Rudder - Swing test

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Rudder

Purpose

To check the rudder swing in port and starboard directions, its maximum movement. Also the jumping stopper clearance, pintle bush clearance, and neck bush clearance is checked for three conditions: center, port swing, and starboard swing.

Procedure

Rudder swing inspection is done after the rudder assembly is fitted in the ship, and in the dry-dock (in case of the ships constructed in the dock).

Tests
Illustration Description
Thickness gauge
Clearance measurement

The first step is to keep the rudder at the center position. The rudder centering is done earlier so that the ship center, shaft center, and the rudder stock center meet at a point. From this point, along the centerline of the ship, a ling is drawn which is the zero degree of the rudder movement.

Once that is established, the various measurements are taken. The clearances are all measured using a thickness gauge. The photo on the left shows a Hando (Germany make) gauge with a range of 0.03 to 1 mm.

Rudder swing-nut inspection.jpg
Nut Inspection

Pintle nut inspection plug: Usually in the port side. A rod is connected to the pintle nut and it extends towards the plug. Through the plug the position of the rod will show if the nut has moved (loosened). The tip of the rod is orange in colour. In the snap on the right the central orange color is the tip of the rod whose other end is the pintle nut. The circular opening is the plug.

Rudder stock nut inspection plug

Similar to the pintle nut inspection plug there is also the rudder stock inspection plug. Here we see if the rudder stock nut has loosened by noting if the orange tipped rod has moved position.

Rudder swing-jumping stopper.jpg
Jumping stopper

Jumping stopper bar clearance: The jumping stopper bar is attached to the rudder horn lower side on the port and starboard side. As the name suggests it prevents the rudder from jumping up while the ship is in motion.

The normal clearance between the stopper and the rudder is 2-3 mm and this is measured using the thickness gauge.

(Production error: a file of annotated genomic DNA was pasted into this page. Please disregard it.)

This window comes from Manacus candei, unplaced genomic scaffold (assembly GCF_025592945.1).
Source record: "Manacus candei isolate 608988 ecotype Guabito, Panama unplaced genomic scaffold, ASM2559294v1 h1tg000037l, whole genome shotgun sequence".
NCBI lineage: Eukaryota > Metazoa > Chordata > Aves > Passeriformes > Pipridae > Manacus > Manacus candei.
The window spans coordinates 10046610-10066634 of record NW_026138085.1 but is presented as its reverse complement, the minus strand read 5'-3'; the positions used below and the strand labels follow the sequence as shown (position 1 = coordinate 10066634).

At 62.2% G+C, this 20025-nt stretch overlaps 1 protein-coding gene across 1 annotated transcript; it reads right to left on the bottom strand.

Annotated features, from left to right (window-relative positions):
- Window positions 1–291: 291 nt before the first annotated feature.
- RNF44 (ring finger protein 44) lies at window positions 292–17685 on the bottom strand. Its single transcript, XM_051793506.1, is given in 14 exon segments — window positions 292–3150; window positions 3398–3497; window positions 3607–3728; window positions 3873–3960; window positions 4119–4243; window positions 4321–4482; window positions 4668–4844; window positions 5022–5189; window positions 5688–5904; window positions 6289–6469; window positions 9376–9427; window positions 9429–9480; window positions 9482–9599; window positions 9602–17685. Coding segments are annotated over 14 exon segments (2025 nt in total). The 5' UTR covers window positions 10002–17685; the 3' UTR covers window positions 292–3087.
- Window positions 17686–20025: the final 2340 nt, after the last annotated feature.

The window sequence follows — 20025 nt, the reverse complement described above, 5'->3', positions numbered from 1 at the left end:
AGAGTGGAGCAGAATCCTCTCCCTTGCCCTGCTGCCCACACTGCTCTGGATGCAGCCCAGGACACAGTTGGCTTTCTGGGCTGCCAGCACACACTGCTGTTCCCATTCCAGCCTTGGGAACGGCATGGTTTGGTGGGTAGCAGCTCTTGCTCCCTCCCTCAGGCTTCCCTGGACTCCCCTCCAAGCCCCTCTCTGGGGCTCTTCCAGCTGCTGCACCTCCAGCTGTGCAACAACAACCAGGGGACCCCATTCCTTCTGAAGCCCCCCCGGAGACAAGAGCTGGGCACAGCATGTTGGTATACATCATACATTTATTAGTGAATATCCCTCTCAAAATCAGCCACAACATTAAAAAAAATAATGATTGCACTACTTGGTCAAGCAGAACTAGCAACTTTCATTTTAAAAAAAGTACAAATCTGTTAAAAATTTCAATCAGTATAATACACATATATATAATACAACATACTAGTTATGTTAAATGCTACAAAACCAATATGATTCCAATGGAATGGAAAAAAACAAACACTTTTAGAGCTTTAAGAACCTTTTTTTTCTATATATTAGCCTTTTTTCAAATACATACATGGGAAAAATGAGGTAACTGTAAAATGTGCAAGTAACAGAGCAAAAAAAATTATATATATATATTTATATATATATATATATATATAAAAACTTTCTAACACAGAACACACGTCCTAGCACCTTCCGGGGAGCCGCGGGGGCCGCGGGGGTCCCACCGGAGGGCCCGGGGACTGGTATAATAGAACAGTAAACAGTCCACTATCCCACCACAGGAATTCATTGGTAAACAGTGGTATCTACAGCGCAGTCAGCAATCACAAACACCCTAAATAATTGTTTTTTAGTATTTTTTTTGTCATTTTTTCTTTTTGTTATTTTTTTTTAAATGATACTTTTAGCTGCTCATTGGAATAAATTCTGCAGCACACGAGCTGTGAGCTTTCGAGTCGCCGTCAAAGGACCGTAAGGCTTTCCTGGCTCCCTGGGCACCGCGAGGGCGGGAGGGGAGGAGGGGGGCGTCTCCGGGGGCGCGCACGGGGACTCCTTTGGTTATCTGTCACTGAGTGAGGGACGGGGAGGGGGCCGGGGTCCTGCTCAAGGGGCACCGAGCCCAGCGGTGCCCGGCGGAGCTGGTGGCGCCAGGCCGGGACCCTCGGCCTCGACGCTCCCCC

Rudder swing-pintle bush clearance.jpg
Pintle bush clearance

Pintle bush clearance: The clearance between the pintle and the bush (rudder stock lower side) is measured using the thickness gauge. The clearance is taken in four sides: forward, aft, port, and starboard. The measurements are taken through the inspection cover, usually on the port side.

The normal clearance is about 1 to 2 mm.

Rudder swing-neck bush clearance.jpg
Neck bush clearance

Neck bush clearance: The clearance between the rudder stock and the neck bush (rudder stock upper side) is measured using the thickness gauge. The clearance is taken in four sides: forward, aft, port, and starboard. The measurements are taken from top of the rudder.

The normal clearance is about 1 to 2 mm.

Rudder swing check

Rudder swing to port side: Now the rudder is swung to port 35 degrees and the above clearances are measured.

Rudder swing to starboard side: After that the rudder is swung to starboard 35 degrees and the above clearances are measured.

Rudder maximum swing check: The maximum swing value of the rudder, 37.5 degrees is verified. This is usually the maximum angle mechanically possible.

Rudder sealing

Once these inspections are finished the rudder is filled with VCI (Volatile Corrosion Inhibitors) powder, a white crystalline powder, one kg of it is sprayed inside the rudder through the plug on the top of the rudder. After that the rudder is sealed and vacuum test is done to confirm the water-tightness.

Conclusion

The outcome of the test has to be noted down and any suggestion has to be mentioned in the inspection report.